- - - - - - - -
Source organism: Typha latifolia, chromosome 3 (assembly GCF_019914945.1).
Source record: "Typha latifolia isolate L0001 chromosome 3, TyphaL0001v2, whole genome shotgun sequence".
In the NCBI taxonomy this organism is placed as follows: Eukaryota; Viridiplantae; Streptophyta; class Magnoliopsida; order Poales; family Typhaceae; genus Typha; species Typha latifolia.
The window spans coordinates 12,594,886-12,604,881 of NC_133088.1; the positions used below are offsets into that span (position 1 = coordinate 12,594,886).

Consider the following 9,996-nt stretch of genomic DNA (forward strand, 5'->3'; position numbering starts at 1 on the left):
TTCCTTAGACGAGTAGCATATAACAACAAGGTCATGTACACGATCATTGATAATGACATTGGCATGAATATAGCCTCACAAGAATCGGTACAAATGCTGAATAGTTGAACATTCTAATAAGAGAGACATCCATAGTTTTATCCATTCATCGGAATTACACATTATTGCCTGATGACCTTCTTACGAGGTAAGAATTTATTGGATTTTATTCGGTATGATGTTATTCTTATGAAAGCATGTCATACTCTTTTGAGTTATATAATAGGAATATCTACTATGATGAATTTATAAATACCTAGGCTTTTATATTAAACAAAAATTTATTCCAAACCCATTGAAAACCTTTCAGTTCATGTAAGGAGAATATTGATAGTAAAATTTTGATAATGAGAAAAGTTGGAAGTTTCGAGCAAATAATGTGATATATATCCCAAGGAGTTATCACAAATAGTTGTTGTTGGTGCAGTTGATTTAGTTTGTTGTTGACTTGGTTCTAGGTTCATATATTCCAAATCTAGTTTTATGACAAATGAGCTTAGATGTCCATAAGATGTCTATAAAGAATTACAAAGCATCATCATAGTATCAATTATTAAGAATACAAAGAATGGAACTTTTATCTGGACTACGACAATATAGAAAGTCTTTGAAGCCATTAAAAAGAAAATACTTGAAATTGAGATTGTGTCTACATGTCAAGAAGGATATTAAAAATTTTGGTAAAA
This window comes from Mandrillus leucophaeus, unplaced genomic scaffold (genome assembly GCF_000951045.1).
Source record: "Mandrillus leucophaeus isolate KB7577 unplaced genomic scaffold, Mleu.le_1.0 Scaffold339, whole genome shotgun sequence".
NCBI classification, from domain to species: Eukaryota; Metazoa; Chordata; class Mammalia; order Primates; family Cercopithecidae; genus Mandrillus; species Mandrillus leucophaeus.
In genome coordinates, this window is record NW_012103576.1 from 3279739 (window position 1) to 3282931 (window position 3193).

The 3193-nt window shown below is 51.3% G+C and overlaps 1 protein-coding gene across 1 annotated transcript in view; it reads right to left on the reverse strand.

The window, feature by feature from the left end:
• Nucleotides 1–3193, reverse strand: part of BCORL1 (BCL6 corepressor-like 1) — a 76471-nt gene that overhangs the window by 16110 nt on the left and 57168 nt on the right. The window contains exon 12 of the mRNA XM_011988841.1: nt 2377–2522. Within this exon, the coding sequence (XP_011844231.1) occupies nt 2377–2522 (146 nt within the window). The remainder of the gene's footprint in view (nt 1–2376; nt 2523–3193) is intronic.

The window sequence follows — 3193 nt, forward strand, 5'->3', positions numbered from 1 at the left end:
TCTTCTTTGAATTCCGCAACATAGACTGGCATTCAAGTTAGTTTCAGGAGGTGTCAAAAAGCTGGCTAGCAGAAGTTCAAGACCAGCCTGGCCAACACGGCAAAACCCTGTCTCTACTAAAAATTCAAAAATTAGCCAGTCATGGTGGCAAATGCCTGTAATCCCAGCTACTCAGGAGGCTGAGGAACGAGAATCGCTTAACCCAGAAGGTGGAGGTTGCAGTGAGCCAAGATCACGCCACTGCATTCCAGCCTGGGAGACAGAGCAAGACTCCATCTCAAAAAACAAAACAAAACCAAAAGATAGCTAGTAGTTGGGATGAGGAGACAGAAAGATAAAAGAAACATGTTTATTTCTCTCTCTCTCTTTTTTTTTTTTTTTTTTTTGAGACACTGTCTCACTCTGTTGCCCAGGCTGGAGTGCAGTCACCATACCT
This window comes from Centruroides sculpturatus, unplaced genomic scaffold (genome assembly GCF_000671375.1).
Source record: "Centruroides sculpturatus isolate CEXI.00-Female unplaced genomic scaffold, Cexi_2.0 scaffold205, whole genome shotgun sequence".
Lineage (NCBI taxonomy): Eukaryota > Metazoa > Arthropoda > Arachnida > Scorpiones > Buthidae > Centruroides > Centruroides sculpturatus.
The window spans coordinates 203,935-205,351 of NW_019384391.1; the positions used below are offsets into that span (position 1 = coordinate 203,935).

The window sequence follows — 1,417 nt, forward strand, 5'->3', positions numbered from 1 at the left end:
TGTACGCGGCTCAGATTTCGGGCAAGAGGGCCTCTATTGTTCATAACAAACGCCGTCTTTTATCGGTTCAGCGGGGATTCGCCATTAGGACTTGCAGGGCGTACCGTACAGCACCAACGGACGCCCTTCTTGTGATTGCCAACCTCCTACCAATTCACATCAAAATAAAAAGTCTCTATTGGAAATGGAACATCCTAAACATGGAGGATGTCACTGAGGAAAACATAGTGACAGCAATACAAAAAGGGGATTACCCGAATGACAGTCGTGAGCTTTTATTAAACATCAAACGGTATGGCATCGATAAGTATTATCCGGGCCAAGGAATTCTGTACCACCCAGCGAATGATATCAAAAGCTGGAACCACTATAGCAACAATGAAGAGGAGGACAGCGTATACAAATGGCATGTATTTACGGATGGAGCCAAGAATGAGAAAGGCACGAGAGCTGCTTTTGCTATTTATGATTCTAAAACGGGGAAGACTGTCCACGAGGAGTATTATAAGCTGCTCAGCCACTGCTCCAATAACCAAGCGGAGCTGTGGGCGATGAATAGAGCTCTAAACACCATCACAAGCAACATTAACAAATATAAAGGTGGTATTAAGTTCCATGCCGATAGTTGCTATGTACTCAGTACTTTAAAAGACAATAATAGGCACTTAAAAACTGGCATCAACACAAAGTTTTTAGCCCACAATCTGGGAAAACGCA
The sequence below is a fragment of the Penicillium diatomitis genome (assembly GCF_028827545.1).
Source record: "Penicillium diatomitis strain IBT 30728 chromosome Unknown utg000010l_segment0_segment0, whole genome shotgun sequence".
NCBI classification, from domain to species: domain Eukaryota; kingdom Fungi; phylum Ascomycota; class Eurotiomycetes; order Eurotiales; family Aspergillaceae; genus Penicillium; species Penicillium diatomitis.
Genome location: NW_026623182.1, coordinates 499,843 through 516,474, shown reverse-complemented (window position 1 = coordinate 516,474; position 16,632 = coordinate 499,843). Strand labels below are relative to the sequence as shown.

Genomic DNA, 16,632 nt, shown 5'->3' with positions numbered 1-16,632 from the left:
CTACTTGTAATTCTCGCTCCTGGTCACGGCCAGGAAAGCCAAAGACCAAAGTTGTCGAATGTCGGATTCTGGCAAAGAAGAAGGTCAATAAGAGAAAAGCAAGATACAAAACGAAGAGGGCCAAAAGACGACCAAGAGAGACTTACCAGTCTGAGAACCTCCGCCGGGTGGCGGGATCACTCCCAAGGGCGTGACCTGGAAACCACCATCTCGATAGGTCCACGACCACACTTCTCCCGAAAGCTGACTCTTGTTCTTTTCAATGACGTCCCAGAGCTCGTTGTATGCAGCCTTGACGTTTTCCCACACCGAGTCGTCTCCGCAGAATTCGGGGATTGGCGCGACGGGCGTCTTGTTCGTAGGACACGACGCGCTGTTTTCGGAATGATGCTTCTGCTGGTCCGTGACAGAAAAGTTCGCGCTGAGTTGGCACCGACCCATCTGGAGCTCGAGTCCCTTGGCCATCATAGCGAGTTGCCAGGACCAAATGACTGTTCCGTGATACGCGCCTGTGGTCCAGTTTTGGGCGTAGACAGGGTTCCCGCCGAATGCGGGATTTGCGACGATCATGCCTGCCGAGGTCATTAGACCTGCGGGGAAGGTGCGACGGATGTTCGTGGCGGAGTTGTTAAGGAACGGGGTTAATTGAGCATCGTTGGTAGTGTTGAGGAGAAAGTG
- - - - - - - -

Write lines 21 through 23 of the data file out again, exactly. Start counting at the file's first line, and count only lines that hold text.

TGTACGCGGCTCAGATTTCGGGCAAGAGGGCCTCTATTGTTCATAACAAACGCCGTCTTTTATCGGTTCAGCGGGGATTCGCCATTAGGACTTGCAGGGCGTACCGTACAGCACCAACGGACGCCCTTCTTGTGATTGCCAACCTCCTACCAATTCACATCAAAATAAAAAGTCTCTATTGGAAATGGAACATCCTAAACATGGAGGATGTCACTGAGGAAAACATAGTGACAGCAATACAAAAAGGGGATTACCCGAATGACAGTCGTGAGCTTTTATTAAACATCAAACGGTATGGCATCGATAAGTATTATCCGGGCCAAGGAATTCTGTACCACCCAGCGAATGATATCAAAAGCTGGAACCACTATAGCAACAATGAAGAGGAGGACAGCGTATACAAATGGCATGTATTTACGGATGGAGCCAAGAATGAGAAAGGCACGAGAGCTGCTTTTGCTATTTATGATTCTAAAACGGGGAAGACTGTCCACGAGGAGTATTATAAGCTGCTCAGCCACTGCTCCAATAACCAAGCGGAGCTGTGGGCGATGAATAGAGCTCTAAACACCATCACAAGCAACATTAACAAATATAAAGGTGGTATTAAGTTCCATGCCGATAGTTGCTATGTACTCAGTACTTTAAAAGACAATAATAGGCACTTAAAAACTGGCATCAACACAAAGTTTTTAGCCCACAATCTGGGAAAACGCA
The sequence below is a fragment of the Penicillium diatomitis genome (assembly GCF_028827545.1).
Source record: "Penicillium diatomitis strain IBT 30728 chromosome Unknown utg000010l_segment0_segment0, whole genome shotgun sequence".